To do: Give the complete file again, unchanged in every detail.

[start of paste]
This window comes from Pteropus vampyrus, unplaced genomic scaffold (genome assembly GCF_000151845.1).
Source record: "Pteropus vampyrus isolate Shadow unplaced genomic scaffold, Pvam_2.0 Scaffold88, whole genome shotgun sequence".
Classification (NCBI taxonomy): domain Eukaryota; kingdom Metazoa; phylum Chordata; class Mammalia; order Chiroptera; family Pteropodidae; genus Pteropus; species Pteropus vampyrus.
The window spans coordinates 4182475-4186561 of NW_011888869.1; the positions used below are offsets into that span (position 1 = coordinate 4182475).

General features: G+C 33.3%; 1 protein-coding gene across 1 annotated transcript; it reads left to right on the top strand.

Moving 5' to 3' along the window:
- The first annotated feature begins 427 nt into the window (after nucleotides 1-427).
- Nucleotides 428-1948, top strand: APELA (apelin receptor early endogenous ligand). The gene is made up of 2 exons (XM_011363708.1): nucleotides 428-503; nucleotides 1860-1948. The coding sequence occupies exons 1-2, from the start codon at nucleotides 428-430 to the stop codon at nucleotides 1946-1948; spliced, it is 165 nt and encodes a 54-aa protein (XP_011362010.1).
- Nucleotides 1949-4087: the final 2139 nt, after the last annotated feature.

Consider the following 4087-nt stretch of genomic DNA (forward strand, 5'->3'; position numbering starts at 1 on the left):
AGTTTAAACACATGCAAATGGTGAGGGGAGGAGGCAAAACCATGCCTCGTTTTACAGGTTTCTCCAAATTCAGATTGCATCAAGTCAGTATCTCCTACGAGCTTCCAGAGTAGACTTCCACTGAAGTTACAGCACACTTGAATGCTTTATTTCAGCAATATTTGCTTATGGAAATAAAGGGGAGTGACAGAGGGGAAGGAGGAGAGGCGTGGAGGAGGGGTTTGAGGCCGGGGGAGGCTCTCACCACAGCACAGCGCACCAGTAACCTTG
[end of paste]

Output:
This window comes from Pteropus vampyrus, unplaced genomic scaffold (genome assembly GCF_000151845.1).
Source record: "Pteropus vampyrus isolate Shadow unplaced genomic scaffold, Pvam_2.0 Scaffold88, whole genome shotgun sequence".
Classification (NCBI taxonomy): domain Eukaryota; kingdom Metazoa; phylum Chordata; class Mammalia; order Chiroptera; family Pteropodidae; genus Pteropus; species Pteropus vampyrus.
The window spans coordinates 4182475-4186561 of NW_011888869.1; the positions used below are offsets into that span (position 1 = coordinate 4182475).

General features: G+C 33.3%; 1 protein-coding gene across 1 annotated transcript; it reads left to right on the top strand.

Moving 5' to 3' along the window:
- The first annotated feature begins 427 nt into the window (after nucleotides 1-427).
- Nucleotides 428-1948, top strand: APELA (apelin receptor early endogenous ligand). The gene is made up of 2 exons (XM_011363708.1): nucleotides 428-503; nucleotides 1860-1948. The coding sequence occupies exons 1-2, from the start codon at nucleotides 428-430 to the stop codon at nucleotides 1946-1948; spliced, it is 165 nt and encodes a 54-aa protein (XP_011362010.1).
- Nucleotides 1949-4087: the final 2139 nt, after the last annotated feature.

Consider the following 4087-nt stretch of genomic DNA (forward strand, 5'->3'; position numbering starts at 1 on the left):
AGTTTAAACACATGCAAATGGTGAGGGGAGGAGGCAAAACCATGCCTCGTTTTACAGGTTTCTCCAAATTCAGATTGCATCAAGTCAGTATCTCCTACGAGCTTCCAGAGTAGACTTCCACTGAAGTTACAGCACACTTGAATGCTTTATTTCAGCAATATTTGCTTATGGAAATAAAGGGGAGTGACAGAGGGGAAGGAGGAGAGGCGTGGAGGAGGGGTTTGAGGCCGGGGGAGGCTCTCACCACAGCACAGCGCACCAGTAACCTTG